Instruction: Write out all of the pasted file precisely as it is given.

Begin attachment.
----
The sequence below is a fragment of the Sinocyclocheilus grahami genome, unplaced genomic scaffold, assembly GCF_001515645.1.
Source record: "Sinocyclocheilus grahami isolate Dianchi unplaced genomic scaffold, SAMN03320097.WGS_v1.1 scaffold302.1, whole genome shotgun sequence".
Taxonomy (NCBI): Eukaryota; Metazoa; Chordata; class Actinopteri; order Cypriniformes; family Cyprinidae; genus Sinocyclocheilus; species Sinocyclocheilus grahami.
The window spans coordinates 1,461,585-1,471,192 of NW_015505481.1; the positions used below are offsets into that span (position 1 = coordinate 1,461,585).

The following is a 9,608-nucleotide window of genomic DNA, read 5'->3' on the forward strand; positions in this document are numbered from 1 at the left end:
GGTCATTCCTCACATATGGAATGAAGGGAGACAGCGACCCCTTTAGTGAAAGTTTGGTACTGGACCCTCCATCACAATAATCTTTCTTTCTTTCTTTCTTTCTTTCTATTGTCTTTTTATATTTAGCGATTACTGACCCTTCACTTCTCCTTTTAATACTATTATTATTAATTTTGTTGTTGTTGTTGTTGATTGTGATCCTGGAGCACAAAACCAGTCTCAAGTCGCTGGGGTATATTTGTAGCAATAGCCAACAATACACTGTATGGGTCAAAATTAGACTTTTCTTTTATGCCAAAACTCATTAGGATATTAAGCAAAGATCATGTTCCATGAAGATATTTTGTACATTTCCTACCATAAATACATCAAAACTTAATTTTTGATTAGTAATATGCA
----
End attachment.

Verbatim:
The sequence below is a fragment of the Sinocyclocheilus grahami genome, unplaced genomic scaffold, assembly GCF_001515645.1.
Source record: "Sinocyclocheilus grahami isolate Dianchi unplaced genomic scaffold, SAMN03320097.WGS_v1.1 scaffold302.1, whole genome shotgun sequence".
Taxonomy (NCBI): Eukaryota; Metazoa; Chordata; class Actinopteri; order Cypriniformes; family Cyprinidae; genus Sinocyclocheilus; species Sinocyclocheilus grahami.
The window spans coordinates 1,461,585-1,471,192 of NW_015505481.1; the positions used below are offsets into that span (position 1 = coordinate 1,461,585).

The following is a 9,608-nucleotide window of genomic DNA, read 5'->3' on the forward strand; positions in this document are numbered from 1 at the left end:
GGTCATTCCTCACATATGGAATGAAGGGAGACAGCGACCCCTTTAGTGAAAGTTTGGTACTGGACCCTCCATCACAATAATCTTTCTTTCTTTCTTTCTTTCTTTCTATTGTCTTTTTATATTTAGCGATTACTGACCCTTCACTTCTCCTTTTAATACTATTATTATTAATTTTGTTGTTGTTGTTGTTGATTGTGATCCTGGAGCACAAAACCAGTCTCAAGTCGCTGGGGTATATTTGTAGCAATAGCCAACAATACACTGTATGGGTCAAAATTAGACTTTTCTTTTATGCCAAAACTCATTAGGATATTAAGCAAAGATCATGTTCCATGAAGATATTTTGTACATTTCCTACCATAAATACATCAAAACTTAATTTTTGATTAGTAATATGCA